WHEREAS, the affordable housing crisis, homelessness emergency, and now the COVID-19 pandemic and related economic and unemployment emergencies, in Seattle are deeply impacting the lives of people throughout Seattle and the region and disproportionately harms people of color, immigrants, the LGBTQ community, indigenous peoples’ communities, disabled community members, and women, who already struggle against entrenched inequality; and

WHEREAS, average rents in Seattle rose 69 percent between 2010 and 2018, far beyond the rate of inflation and more than double the national average; and

WHEREAS, more than 4,280 students in Seattle Public Schools are homeless or have unstable housing; and

WHEREAS, even before the COVID-19 emergency, thousands of Seattle renters faced eviction threats every year, and in September 2018, the Seattle Women’s Commission and the King County Bar Association jointly published Losing Home: The Human Cost of Eviction in Seattle, finding that more than half of Seattle renters receiving eviction notices in 2017 owed one month’s rent or less, and most tenants who are evicted become homeless; and

WHEREAS, the Losing Home report found that evictions in Seattle fall disproportionately on women and people of color, with people of color constituting about 35 percent of renters, and nearly 52 percent of evictions involved people of color; and

WHEREAS, the October 2019 Report and Recommendations of the King County Regional Affordable Housing Task Force found that 156,000 affordable homes were needed immediately and another 88,000 affordable homes by 2040 to ensure that no low-income or working households were cost burdened; and

WHEREAS, the 2019 point-in-time count of people experiencing homelessness in King County estimates there are 11,199 individuals experiencing homelessness in the region; and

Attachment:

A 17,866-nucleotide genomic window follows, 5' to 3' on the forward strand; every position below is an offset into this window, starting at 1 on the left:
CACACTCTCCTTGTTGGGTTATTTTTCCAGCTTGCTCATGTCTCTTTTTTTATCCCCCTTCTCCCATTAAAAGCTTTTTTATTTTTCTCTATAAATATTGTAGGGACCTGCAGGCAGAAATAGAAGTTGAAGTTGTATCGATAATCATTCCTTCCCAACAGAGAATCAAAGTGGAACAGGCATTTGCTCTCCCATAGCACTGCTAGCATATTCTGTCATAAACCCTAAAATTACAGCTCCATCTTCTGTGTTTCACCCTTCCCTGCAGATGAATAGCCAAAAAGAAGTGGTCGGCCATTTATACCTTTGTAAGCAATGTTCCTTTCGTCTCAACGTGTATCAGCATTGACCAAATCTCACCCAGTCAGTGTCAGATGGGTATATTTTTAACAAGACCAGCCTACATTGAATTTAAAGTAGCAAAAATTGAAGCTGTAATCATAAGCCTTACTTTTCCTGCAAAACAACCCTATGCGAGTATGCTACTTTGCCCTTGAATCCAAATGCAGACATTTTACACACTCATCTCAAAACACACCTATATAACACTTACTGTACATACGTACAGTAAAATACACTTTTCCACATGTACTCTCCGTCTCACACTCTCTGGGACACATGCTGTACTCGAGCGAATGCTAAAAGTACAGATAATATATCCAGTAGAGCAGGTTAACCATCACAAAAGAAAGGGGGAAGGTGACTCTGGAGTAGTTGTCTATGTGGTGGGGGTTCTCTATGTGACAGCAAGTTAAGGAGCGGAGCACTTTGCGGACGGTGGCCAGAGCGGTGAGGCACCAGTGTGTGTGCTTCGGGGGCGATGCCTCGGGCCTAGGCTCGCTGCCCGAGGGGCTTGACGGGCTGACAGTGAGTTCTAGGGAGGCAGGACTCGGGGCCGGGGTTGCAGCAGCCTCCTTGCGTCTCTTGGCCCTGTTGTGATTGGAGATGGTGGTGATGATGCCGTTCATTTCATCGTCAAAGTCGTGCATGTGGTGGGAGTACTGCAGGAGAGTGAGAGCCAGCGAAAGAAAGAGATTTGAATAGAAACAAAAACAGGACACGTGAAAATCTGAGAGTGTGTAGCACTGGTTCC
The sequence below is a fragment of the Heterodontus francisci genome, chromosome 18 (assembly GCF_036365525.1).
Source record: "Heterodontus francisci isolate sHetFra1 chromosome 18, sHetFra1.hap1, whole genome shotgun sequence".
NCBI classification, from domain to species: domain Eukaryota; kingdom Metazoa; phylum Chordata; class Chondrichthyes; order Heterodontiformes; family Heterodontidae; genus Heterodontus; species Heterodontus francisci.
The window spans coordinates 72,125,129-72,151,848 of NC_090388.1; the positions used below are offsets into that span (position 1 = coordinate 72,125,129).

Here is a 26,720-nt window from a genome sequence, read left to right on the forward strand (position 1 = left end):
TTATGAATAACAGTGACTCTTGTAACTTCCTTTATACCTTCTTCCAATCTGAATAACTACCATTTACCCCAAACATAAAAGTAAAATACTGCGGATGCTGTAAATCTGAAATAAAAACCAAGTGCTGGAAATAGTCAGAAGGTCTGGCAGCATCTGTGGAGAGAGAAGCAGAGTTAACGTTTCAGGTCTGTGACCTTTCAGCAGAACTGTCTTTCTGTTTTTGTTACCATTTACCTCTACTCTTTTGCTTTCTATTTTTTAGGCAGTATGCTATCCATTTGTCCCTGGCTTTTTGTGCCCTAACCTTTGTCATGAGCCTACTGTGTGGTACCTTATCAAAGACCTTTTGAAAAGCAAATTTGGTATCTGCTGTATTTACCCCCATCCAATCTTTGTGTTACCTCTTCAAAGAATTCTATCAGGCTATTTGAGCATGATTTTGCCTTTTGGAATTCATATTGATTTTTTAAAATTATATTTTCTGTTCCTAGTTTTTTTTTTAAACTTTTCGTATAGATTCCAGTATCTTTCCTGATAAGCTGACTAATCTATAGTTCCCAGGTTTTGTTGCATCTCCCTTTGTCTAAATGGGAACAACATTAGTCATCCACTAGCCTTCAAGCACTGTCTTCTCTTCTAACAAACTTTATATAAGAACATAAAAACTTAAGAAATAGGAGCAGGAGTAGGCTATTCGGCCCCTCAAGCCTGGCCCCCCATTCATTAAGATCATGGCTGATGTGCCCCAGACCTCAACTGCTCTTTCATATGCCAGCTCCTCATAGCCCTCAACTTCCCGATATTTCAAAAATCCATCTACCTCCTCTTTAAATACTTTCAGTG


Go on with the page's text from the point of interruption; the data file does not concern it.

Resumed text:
WHEREAS, the Third Door Coalition proposal advocates for the creation of 6,500 permanent supportive housing units as a proven solution for meeting the housing and services needs of those who are chronically homelessness; and

WHEREAS, the City recognizes the importance of using a “Housing First” approach in the development of permanent housing for those experiencing homelessness that prioritizes providing access to low or no barrier housing for such persons; and

WHEREAS, in addition to increasing investments to support programs that provide housing security and that increase the supply of affordable housing, the Council is committed to pursuing additional strategies, such as changes to development regulations and permit review processes, to reduce the time and costs of building affordable housing; and

WHEREAS, in October 2016, the Council adopted, with the Mayor concurring, Resolution 31712, endorsing community principles for green jobs, defining a green job as one that preserves or enhances environmental health as well as the economic and social well-being of people and communities, centers on communities most negatively impacted by climate change, and pays a living wage while providing career pathways; and